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Saturday, 2 June 2012

Review: Prometheus (15) ★★★★
A team of explorers discover a clue to the origins of mankind on Earth, leading them on a journey to the darkest corners of the universe. There, they must fight a terrifying battle to save the future of the human race.

So, as I pulled on my Nostromo t-shirt, and headed out of the door to see the midnight showing of Prometheus, I stopped and reminded myself “this is not an ‘Alien’ movie”.
The trouble, it seemed, was that I just didn’t want to listen to myself, so as I sat in the cinema and slowly placed my 3D glasses on as the film began, it suddenly dawned on me, ok this really isn’t Alien(s) is it.

Within the first five minutes of the film you know this is something different to what you’ve seen in the franchise before. Don’t get me wrong, it’s a good ‘different’, but it’s also a shock. So here comes the trouble with this review, I can’t explain too much for fear of spoiling the whole thing, so I’ll try my best to let you know as much as I can.

Ridley Scott initially set out to make a straight forward Alien prequel but then decided to make something just a little more different. Rather brave but also very sensible. I can let you know that Prometheus isn’t a patch on Alien, or indeed Aliens, but then it was never going to be was it? No matter what direction Scott took he’d always have the baggage of his incredible original to live up to, so why not make an indirect prequel placed in the same universe of his classic? Sounds like an intelligent move in my opinion.

So we begin by witnessing, what most are calling, ‘the beginning of time’ opening. Take from this what you will. Once done we meet core heroine, our Ripley if you’ll allow me, Dr Elizabeth Shaw and her archaeological partner/lover. They discover a series of cave paintings that seem to point towards the birth of mankind on some distant solar system.

And so we dive straight to the spaceship Prometheus and its motley crew heading to the star system outlined in the crude cave drawings discovered earlier. Comprising of a gruff captain and his crew, a sinister ‘company’ exec (still not a patch on Burke, Carter J by the way), the resident android (David), our heroes and a rag tag assemble of scientific folk.

It all moves along at quite a pace, and before you know it they’ve landed on (and this is the only real spoiler you’ll find in this review) LV-223 (yes you read that right fellow geeks), suited up and heading straight into the cave system the drawings on earth alluded to. From here on in its massive spoiler territory so I’m not going to go into too much, but needless to say, this is where it echoes back to the original Alien and we learn a lot about our old friend the Space Jockey, and importantly his friends, David’s motives and much, much more.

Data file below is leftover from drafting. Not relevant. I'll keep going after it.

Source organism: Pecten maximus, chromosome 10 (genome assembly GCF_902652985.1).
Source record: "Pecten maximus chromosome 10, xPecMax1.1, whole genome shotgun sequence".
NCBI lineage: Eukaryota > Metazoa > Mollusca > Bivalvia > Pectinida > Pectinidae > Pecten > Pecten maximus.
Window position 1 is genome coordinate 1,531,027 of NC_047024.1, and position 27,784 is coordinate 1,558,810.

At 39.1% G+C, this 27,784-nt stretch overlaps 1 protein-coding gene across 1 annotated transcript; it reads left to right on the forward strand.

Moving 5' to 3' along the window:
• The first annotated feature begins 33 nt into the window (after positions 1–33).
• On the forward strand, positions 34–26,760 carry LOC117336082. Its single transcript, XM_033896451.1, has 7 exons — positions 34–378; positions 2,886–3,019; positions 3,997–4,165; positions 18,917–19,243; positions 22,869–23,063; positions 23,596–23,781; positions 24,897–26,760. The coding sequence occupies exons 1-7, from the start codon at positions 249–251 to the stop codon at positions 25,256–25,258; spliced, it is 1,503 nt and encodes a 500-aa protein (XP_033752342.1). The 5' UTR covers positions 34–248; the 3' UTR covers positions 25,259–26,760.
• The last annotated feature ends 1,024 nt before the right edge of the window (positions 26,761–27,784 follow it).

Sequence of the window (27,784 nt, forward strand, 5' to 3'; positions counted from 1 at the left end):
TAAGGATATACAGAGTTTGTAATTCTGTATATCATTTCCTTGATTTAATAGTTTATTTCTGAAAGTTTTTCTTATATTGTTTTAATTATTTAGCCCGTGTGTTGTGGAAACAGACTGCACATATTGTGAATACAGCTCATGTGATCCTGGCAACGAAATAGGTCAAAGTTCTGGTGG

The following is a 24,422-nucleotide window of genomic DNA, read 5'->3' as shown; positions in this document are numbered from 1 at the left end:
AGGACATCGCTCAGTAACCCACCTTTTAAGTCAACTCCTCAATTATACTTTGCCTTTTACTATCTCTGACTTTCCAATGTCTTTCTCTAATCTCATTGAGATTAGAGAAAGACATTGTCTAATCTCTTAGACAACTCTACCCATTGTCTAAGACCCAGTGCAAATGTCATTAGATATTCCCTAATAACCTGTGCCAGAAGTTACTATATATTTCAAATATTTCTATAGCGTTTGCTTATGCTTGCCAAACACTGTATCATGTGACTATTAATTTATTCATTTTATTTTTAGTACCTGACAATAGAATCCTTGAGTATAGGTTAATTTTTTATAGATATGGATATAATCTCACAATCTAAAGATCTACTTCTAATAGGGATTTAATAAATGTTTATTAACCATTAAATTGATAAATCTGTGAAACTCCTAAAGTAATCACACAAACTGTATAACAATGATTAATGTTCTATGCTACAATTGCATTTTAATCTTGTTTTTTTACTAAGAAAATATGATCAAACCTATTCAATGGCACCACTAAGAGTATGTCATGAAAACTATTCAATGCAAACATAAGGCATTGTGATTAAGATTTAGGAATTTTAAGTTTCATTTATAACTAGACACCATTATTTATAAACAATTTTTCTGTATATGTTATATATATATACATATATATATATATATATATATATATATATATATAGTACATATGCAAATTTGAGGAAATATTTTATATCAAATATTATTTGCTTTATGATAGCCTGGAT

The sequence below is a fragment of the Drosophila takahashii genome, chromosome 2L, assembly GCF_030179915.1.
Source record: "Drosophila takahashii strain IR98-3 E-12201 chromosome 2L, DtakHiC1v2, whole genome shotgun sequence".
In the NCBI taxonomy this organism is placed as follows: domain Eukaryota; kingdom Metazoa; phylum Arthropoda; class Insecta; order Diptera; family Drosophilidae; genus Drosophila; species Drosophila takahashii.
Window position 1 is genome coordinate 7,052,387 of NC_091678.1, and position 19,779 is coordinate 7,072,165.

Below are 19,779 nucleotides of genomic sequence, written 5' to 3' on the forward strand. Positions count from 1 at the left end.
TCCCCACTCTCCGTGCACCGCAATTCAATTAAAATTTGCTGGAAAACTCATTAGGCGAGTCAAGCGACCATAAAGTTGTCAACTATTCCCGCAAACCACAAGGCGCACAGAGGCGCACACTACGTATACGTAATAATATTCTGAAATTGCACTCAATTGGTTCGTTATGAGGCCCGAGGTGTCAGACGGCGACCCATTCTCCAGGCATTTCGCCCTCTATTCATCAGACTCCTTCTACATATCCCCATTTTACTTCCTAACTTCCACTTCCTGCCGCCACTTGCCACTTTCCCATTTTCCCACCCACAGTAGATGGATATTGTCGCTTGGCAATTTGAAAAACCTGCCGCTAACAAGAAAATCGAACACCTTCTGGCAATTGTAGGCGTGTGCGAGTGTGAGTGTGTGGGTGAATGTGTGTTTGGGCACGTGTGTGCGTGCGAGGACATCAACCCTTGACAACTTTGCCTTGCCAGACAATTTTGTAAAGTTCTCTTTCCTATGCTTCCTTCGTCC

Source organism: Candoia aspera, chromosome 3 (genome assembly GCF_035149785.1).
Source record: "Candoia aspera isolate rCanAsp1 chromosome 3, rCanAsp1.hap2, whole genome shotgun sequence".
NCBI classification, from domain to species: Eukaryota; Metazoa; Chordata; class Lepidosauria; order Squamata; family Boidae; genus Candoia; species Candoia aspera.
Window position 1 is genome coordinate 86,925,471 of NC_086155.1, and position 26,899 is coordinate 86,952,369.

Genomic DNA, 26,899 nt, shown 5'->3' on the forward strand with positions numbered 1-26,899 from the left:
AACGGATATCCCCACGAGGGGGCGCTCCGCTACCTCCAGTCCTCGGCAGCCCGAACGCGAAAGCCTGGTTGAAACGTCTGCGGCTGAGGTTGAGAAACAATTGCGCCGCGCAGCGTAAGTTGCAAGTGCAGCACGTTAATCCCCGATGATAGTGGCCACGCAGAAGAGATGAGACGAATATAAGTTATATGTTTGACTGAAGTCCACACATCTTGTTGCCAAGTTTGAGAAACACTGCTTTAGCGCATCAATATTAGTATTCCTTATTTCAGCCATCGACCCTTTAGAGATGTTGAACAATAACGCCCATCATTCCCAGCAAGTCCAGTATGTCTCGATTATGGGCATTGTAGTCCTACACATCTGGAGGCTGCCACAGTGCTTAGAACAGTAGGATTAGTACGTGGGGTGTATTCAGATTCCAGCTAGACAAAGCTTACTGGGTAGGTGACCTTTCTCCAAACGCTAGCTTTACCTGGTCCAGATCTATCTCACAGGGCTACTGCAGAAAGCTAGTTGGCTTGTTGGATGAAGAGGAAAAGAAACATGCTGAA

If this seems too much of a teaser or cop out, then I’m sorry but to expand on anything else would spoil the experience, it really would. I avoided the 5 minute clips that were released (which for my money are a complete waste of time anyway), the reviews and behind the scenes stuff that flooded the internet. I only watched the trailers, and like them, I’m not giving anything away.

So, I hear you ask, what about the performances? The direction? – well, the direction is as accomplished as you’d expect from someone as knowledgeable as Ridley Scott, its fluid, moves along at a great pace and visually stunning. The performances – to be honest, there’s only three that stand out, and they’re the ones that only really need to. Noomi Rapace is great as Shaw the main protagonist, Charlize Theron is sinister and dislikeable as Meredith Vickers but the stand out is Michael Fassbender as the android, David. Channelling David Bowie and Peter O’Toole, Fassbender is astonishingly sincere yet completely untrustworthy. If he’s not spying on the crews dreams when they are asleep, he’s making them killer vodka cocktails. He has a plan but you’ll struggle to guess what that could actually be, even when it becomes relatively clear.

The only problem I had with the film, again after much deliberating, was the ending. It seemed very ‘tacked on’ for me and was completely out of place to what had gone before it. I had a huge problem with it as soon as the film finished, but as I’ve now had time to consider everything I can accept it. I may not like it, but it’s not as bad as it could have been I suppose *coughs* Alien Resurrection *coughs*

So in conclusion I though Prometheus was a really good return to Sci-Fi for Ridley Scott and I also think that distancing itself from Alien was a brilliant move. Prometheus is a film that you really need to think about, when it ends you need to stop, think and make sure you don’t make an instance reaction, for to do this would be foolish.


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